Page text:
This is a transcript of Episode One of Walking the Timeless Way, a Daoist podcast.
Ian: Welcome to Gu Dao Jin Xing, Walking the Timeless Way, a podcast that digs deeply into the ancient texts of Daodejing (Tao te ching) to uncover its timeless wisdom and discuss how to apply it to today's chaotic world. I'm Ian Felton, a practicing psychotherapist and coder, and I'm joined by my co-host, executive coach and consultant, David Wang. Morning, David.
David: Good morning, Ian. Good to see you again.
Ian: Yeah, it's good to see you. So here we are after at least two years of studying this lovely text together, and today is our very first podcast that we've been practicing for, for quite a while.
David: Yeah, time really flies. I'm very excited about this podcast. I think it feels like we're taking our study session, you and me, to the larger world and share with more people. So it's really, really exciting.
Ian: Yeah, I'm super excited about it, too. And I think we took a lot of time getting to this point where you and I would get together and every week we would study a different chapter of Daodejing and we had this realization one day that our conversations might be interesting to some other people. We don't know how many other people, but at least a few other people. And the main reason that I had for that was that when I started studying the Chinese language, one of the most important reasons for me, I had a long-term goal of I want to study this text, Daodejing (Tao te ching), in Chinese. Because since I discovered the text have been really in love with its simplicity and its poetry, but also the breadth and depth of the philosophy in it, that it's hard to really find any other equivalent in all the different philosophical texts that I've read, particularly Western philosophy, which tends to generate thousands of pages of dense vocabulary. And in comparison, the Daodejing (Tao te ching), I think, says so much with so little words. And so I wanted to study the Chinese language so I could get closer to that heart of it. And then when you and I met, I had the opportunity to do that and I felt like, wow, there's got to be some other people out there who would want to get in on this because it's such a rare opportunity. I don't know how many other Westerners are able to do this, but I know that there's tons of Westerners that love Daodejing (Tao te ching) and have probably read different translations, but I'm not sure how many of them get an intimate view of the text in the lens of the Chinese language. And so we wanted to give that to people. Obviously, you don't have to speak Chinese to be in our conversations, but we are going to pull people closer to the heart of it, to Chinese culture, to the Chinese characters. We want it to be a gentle, open and inviting podcast that maybe takes you and gives you some perspectives on the text that maybe you haven't had in a lot of your other previous acquaintances with this beautiful text.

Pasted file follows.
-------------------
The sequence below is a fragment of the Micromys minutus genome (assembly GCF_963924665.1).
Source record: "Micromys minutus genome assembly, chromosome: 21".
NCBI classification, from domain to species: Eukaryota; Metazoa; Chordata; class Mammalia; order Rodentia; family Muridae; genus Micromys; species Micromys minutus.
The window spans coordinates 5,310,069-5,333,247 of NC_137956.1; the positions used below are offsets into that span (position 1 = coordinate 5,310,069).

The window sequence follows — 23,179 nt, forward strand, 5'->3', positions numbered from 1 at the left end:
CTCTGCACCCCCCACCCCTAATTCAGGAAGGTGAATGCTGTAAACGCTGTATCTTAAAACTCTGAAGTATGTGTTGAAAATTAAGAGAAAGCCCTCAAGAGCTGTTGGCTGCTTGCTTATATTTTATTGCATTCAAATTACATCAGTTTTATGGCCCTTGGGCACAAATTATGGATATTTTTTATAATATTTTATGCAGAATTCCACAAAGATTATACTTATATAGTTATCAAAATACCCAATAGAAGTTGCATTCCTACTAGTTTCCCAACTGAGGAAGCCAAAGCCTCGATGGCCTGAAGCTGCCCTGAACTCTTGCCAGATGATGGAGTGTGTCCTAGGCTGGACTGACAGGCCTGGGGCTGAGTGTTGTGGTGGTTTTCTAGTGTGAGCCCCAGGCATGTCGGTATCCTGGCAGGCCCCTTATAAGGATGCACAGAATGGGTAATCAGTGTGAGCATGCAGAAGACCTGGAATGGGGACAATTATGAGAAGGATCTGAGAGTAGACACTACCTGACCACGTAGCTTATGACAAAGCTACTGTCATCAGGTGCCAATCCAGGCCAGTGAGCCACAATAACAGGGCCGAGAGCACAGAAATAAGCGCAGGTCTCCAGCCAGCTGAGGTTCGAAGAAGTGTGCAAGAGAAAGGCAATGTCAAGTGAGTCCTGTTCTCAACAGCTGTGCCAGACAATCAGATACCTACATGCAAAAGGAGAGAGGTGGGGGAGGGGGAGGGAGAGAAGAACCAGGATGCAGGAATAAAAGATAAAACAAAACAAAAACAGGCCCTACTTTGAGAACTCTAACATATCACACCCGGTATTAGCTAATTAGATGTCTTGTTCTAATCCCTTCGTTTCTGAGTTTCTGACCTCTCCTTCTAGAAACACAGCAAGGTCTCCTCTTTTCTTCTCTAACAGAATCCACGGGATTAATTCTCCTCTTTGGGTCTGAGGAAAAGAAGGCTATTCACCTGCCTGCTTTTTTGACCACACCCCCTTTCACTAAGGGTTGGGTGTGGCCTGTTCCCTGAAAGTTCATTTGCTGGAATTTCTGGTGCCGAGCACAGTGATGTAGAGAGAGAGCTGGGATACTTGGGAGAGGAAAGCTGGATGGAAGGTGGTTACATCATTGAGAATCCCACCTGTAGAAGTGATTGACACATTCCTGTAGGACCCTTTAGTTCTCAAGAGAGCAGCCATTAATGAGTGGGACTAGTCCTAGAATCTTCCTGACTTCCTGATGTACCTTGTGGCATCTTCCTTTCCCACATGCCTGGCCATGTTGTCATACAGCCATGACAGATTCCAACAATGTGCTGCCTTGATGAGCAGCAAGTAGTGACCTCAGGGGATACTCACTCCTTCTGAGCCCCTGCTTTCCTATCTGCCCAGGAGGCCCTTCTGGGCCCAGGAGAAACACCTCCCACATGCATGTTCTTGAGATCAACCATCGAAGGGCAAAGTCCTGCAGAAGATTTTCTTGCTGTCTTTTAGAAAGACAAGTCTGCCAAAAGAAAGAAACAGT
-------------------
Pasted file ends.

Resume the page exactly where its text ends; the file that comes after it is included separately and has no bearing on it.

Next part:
David: Well, hopefully through this podcast we'll find out. It's really amazing to see you and hear about the long background, about your interest in Daodejing (Tao te ching) and you set your mind on Daodejing (Tao te ching), even from the very beginning when you started to learn Chinese. One of the things the statistics I heard about is, in addition to the Bible, Daodejing (Tao te ching) actually has been one of the bestselling books in the world. There must be a reason for that. I think in the West there's a widespread interest in The Art of War and in fact, The Art of War.
Ian: You're talking about? The Sunzi book.
David: Yes. And according to some researchers, the Art of War derived some of the Daoist (Taoist) idea from Laozi and also try to apply that in warfare. So that's kind of very interesting. And besides the wars, the peace and the war, it seems to me that it has a broader application in our lives. Hopefully, we can share our discussion, share our thoughts, and also we'll invite, as you said, some more thoughts, some more ideas and inspirations and insights by bringing more people into this study group. So, in other words, I feel like we are broadening our study group. We've been doing that together for two years now, and now it's time to invite more people because I think we are all living in this crazy times. Part of the reason I enjoy our studying is every week we can take a step back from our busy, crazy lives over a cup of tea. We can discuss loud on a quiet Saturday morning.